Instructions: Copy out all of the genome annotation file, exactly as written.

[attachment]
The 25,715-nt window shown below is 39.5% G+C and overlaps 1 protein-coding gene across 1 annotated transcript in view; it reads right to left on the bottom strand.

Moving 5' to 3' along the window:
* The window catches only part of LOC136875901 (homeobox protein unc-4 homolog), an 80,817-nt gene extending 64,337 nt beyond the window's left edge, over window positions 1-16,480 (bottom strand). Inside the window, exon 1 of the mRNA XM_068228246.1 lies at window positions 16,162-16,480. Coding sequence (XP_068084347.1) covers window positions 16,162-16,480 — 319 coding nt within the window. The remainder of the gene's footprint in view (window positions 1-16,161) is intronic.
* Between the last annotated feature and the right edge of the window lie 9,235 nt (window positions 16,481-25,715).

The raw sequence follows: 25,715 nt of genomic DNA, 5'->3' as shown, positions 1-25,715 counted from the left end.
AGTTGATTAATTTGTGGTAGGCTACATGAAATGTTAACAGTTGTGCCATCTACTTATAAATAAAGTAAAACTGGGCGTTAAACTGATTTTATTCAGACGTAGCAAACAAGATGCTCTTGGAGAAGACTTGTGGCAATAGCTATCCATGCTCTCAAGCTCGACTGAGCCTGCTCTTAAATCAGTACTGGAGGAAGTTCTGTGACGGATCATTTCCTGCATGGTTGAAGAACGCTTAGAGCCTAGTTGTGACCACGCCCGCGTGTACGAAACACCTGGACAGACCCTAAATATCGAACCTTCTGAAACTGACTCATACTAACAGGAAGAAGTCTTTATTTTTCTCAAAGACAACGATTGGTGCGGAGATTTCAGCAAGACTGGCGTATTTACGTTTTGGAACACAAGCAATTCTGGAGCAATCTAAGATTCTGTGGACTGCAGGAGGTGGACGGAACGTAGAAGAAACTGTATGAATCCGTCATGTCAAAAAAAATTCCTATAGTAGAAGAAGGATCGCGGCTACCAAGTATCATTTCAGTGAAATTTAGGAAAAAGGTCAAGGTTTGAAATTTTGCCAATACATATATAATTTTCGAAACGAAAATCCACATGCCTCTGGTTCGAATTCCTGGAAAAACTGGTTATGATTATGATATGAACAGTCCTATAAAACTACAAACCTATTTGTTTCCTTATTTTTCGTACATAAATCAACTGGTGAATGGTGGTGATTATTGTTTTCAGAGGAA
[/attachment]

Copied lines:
The 25,715-nt window shown below is 39.5% G+C and overlaps 1 protein-coding gene across 1 annotated transcript in view; it reads right to left on the bottom strand.

Moving 5' to 3' along the window:
* The window catches only part of LOC136875901 (homeobox protein unc-4 homolog), an 80,817-nt gene extending 64,337 nt beyond the window's left edge, over window positions 1-16,480 (bottom strand). Inside the window, exon 1 of the mRNA XM_068228246.1 lies at window positions 16,162-16,480. Coding sequence (XP_068084347.1) covers window positions 16,162-16,480 — 319 coding nt within the window. The remainder of the gene's footprint in view (window positions 1-16,161) is intronic.
* Between the last annotated feature and the right edge of the window lie 9,235 nt (window positions 16,481-25,715).

The raw sequence follows: 25,715 nt of genomic DNA, 5'->3' as shown, positions 1-25,715 counted from the left end.
AGTTGATTAATTTGTGGTAGGCTACATGAAATGTTAACAGTTGTGCCATCTACTTATAAATAAAGTAAAACTGGGCGTTAAACTGATTTTATTCAGACGTAGCAAACAAGATGCTCTTGGAGAAGACTTGTGGCAATAGCTATCCATGCTCTCAAGCTCGACTGAGCCTGCTCTTAAATCAGTACTGGAGGAAGTTCTGTGACGGATCATTTCCTGCATGGTTGAAGAACGCTTAGAGCCTAGTTGTGACCACGCCCGCGTGTACGAAACACCTGGACAGACCCTAAATATCGAACCTTCTGAAACTGACTCATACTAACAGGAAGAAGTCTTTATTTTTCTCAAAGACAACGATTGGTGCGGAGATTTCAGCAAGACTGGCGTATTTACGTTTTGGAACACAAGCAATTCTGGAGCAATCTAAGATTCTGTGGACTGCAGGAGGTGGACGGAACGTAGAAGAAACTGTATGAATCCGTCATGTCAAAAAAAATTCCTATAGTAGAAGAAGGATCGCGGCTACCAAGTATCATTTCAGTGAAATTTAGGAAAAAGGTCAAGGTTTGAAATTTTGCCAATACATATATAATTTTCGAAACGAAAATCCACATGCCTCTGGTTCGAATTCCTGGAAAAACTGGTTATGATTATGATATGAACAGTCCTATAAAACTACAAACCTATTTGTTTCCTTATTTTTCGTACATAAATCAACTGGTGAATGGTGGTGATTATTGTTTTCAGAGGAA